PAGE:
I have heard and I’m sure you have heard that we only use 10% of our brain. The fact is that this is incorrect. This well-known myth has almost tricked people into believing that if we could harness the rest of our brain (the remaining 90%) we would suddenly be more creative, smarter…essentially the plot of the 2014 science fiction film Lucy.
Your brain is very active and by using a technique called functional magnetic resonance imaging, a person is placed inside a scanner and different parts of the brain that are activated can be shown up on a screen. Positron emission tomography can also be used for the same purpose.
This myth was mentioned in the preface of Dale Carnegie’s How to win Friends and Influence People. In addition, William James, an American psychologist and philosopher mentioned that we “are making use of only a small part of our possible mental and physical resources” in The Energies of Men in 1908.
Furthermore, our brain tissue uses 20% of the oxygen we breathe in according to Segio Della Sala (neuroscientist).
Glial cells make up nine-tenths of the cells in the brain and they are support cells. They are also known as white matter as they provide nutritional and physical help for the other 10% of cells which is the grey matter.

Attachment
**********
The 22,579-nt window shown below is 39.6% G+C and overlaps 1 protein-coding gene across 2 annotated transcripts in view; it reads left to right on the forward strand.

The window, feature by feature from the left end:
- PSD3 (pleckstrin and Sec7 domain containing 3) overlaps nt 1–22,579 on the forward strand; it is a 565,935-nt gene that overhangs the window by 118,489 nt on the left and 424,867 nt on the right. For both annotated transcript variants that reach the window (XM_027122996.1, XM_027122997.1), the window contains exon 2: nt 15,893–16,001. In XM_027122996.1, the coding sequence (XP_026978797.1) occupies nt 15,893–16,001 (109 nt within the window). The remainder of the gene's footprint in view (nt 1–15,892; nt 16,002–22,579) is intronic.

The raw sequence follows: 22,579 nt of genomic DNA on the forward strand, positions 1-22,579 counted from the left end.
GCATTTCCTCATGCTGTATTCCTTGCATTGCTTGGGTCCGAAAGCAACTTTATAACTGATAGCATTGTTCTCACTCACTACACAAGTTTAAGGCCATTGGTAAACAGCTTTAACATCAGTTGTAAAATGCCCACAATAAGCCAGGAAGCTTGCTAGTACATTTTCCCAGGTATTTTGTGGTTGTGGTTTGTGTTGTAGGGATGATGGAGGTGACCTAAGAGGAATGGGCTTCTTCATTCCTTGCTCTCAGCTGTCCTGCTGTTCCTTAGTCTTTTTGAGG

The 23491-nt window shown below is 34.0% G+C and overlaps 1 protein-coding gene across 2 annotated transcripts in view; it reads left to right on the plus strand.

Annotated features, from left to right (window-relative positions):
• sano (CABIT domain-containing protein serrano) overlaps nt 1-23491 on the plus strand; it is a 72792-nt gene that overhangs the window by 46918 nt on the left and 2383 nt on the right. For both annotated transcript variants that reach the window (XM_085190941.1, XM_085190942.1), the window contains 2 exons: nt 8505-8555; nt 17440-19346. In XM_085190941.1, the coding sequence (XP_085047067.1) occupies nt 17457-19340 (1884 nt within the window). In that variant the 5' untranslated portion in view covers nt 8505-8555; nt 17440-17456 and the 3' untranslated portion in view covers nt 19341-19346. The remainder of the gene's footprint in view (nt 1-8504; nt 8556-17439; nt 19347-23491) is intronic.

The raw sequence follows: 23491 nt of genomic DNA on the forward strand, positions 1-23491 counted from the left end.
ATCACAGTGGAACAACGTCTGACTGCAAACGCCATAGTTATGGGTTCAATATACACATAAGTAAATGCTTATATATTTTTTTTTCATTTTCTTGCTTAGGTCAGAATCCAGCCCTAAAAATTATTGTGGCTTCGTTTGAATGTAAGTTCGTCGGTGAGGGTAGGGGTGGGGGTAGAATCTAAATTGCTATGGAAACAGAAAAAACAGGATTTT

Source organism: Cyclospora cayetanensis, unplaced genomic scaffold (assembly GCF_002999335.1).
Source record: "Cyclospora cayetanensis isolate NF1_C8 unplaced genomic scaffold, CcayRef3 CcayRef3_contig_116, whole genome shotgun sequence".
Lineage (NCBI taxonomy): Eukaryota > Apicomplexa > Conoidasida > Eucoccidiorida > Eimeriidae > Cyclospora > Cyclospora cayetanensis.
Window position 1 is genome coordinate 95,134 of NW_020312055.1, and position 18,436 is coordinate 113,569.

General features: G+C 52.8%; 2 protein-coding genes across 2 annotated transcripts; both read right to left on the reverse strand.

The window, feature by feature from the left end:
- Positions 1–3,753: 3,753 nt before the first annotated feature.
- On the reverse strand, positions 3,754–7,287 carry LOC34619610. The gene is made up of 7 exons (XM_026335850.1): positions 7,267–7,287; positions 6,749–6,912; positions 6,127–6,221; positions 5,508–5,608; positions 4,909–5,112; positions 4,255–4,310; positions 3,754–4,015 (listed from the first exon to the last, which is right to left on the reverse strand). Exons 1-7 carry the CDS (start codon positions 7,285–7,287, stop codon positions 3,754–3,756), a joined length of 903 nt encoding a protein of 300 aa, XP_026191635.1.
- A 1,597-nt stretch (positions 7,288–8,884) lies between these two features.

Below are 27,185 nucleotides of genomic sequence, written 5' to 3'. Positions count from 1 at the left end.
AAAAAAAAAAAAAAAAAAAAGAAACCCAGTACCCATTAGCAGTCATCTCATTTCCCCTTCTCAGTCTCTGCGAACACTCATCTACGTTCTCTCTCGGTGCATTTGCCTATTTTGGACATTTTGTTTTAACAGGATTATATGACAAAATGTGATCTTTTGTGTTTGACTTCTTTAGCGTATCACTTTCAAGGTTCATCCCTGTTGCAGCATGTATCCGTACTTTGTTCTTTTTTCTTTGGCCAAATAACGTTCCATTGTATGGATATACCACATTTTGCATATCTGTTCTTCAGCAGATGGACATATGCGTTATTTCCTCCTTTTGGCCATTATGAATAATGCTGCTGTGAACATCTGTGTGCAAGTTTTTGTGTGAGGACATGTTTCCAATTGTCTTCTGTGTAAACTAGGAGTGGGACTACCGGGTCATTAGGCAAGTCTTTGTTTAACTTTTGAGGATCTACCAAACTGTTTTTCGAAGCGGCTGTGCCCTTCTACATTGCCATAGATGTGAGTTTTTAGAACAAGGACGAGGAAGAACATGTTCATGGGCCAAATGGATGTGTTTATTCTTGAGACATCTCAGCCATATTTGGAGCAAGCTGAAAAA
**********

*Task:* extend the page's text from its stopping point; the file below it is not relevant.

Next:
In 1980, John Lorber, a British paediatrician, mentioned that he had patients with hydrocephalus who had hardly any brain tissue, but could still function. This further contributed to the myth’s popularity.
Some evidence against the myth includes:
- Slight damage to the brain can have detrimental effects; there is almost no area of the brain that could be damaged without the loss of abilities
- Brain cells that are not used will degenerate so if 90% of the brain was inactive, autopsies of adult brains would show this immense degradation
- Using the single- unit recording technique, neuroscientists insert a small electrode into the brain to monitor the activity of a single cell. However, if 90% of the cells were not used then it would have been revealed to us by this technique.
- Microstructural analysis: In the single-unit recording technique, researchers insert a tiny electrode into the brain to monitor the activity of a single cell. If 90 percent of cells were unused, then this technique would have revealed that.
Although not all 86 billion neurons are firing at once in your entire brain all the time, they do exist in a constant state of resting potential, electrically charged and ready to act when needed.